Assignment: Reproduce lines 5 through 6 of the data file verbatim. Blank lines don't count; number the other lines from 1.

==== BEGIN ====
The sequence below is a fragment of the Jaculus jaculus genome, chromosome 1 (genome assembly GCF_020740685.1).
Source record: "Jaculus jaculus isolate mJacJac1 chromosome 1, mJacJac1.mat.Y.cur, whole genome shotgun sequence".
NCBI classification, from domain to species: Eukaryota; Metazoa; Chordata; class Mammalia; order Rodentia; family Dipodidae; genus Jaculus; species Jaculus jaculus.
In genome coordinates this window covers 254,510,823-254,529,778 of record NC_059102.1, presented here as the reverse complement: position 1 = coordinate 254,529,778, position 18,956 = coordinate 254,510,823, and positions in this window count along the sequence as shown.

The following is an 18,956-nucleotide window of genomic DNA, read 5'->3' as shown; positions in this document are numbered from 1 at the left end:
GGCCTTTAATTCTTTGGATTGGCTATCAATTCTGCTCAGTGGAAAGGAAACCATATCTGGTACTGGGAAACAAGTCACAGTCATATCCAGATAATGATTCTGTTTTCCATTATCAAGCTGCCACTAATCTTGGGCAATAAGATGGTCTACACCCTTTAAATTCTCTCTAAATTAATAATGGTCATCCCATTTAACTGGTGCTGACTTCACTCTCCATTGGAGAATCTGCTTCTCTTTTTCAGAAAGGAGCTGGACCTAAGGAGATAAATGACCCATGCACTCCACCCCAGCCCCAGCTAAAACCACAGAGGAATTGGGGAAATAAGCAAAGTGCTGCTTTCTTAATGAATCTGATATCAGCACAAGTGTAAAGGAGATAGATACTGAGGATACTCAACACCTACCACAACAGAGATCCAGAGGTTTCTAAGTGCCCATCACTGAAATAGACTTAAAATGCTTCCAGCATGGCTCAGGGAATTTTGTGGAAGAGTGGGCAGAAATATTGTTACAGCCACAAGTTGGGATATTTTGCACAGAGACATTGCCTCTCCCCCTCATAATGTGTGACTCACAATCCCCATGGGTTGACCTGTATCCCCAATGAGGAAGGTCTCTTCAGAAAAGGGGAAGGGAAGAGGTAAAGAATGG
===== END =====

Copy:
The following is an 18,956-nucleotide window of genomic DNA, read 5'->3' as shown; positions in this document are numbered from 1 at the left end:
GGCCTTTAATTCTTTGGATTGGCTATCAATTCTGCTCAGTGGAAAGGAAACCATATCTGGTACTGGGAAACAAGTCACAGTCATATCCAGATAATGATTCTGTTTTCCATTATCAAGCTGCCACTAATCTTGGGCAATAAGATGGTCTACACCCTTTAAATTCTCTCTAAATTAATAATGGTCATCCCATTTAACTGGTGCTGACTTCACTCTCCATTGGAGAATCTGCTTCTCTTTTTCAGAAAGGAGCTGGACCTAAGGAGATAAATGACCCATGCACTCCACCCCAGCCCCAGCTAAAACCACAGAGGAATTGGGGAAATAAGCAAAGTGCTGCTTTCTTAATGAATCTGATATCAGCACAAGTGTAAAGGAGATAGATACTGAGGATACTCAACACCTACCACAACAGAGATCCAGAGGTTTCTAAGTGCCCATCACTGAAATAGACTTAAAATGCTTCCAGCATGGCTCAGGGAATTTTGTGGAAGAGTGGGCAGAAATATTGTTACAGCCACAAGTTGGGATATTTTGCACAGAGACATTGCCTCTCCCCCTCATAATGTGTGACTCACAATCCCCATGGGTTGACCTGTATCCCCAATGAGGAAGGTCTCTTCAGAAAAGGGGAAGGGAAGAGGTAAAGAATGG